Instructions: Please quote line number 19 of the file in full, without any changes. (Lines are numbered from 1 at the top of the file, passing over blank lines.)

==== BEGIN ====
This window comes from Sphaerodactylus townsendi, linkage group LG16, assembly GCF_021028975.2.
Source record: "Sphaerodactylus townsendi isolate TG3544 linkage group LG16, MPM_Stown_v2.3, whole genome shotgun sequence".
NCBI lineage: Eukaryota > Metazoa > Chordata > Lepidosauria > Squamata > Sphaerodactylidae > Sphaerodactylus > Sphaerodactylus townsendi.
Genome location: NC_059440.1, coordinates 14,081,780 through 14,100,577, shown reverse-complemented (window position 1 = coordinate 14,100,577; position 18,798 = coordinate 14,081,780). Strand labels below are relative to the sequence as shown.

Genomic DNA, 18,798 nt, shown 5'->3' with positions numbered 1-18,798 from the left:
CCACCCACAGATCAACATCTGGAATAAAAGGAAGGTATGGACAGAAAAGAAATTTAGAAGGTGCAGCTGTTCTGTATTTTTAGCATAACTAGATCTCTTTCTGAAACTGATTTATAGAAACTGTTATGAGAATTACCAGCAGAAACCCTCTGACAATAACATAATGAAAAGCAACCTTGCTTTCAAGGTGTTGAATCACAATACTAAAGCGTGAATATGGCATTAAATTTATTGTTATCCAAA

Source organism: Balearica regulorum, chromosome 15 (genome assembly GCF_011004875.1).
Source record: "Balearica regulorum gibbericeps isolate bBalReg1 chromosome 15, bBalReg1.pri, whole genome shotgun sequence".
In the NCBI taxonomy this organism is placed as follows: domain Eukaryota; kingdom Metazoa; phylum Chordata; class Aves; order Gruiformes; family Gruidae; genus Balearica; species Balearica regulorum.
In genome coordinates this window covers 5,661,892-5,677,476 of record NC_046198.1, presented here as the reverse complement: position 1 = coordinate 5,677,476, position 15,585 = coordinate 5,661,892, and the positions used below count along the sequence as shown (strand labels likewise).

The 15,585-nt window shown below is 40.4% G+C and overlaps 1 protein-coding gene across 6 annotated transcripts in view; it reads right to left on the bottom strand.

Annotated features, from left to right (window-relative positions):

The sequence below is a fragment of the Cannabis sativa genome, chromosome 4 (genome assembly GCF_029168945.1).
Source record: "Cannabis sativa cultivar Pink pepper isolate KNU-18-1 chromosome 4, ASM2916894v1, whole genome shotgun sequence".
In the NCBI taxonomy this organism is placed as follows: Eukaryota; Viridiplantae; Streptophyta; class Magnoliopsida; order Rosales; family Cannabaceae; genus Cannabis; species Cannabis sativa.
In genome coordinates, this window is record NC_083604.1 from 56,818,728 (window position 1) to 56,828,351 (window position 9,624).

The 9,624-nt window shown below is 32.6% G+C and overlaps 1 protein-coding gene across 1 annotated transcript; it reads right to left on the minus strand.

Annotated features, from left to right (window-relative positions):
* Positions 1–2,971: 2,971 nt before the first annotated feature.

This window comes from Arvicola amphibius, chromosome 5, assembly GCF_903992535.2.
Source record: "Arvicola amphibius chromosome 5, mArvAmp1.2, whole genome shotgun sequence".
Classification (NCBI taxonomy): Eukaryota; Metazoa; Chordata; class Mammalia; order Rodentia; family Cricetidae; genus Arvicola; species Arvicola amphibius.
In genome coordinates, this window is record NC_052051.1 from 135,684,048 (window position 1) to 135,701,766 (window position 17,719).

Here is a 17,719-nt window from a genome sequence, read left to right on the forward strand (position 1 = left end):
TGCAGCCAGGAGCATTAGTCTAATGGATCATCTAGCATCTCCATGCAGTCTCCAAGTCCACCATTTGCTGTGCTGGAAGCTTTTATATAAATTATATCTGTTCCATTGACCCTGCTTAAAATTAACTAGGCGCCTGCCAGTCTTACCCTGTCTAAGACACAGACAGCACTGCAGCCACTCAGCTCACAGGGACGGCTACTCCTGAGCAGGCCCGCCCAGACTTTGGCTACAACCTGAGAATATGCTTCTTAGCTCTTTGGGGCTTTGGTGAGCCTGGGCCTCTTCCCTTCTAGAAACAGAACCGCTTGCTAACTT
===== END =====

* Positions 1–2,971: 2,971 nt before the first annotated feature.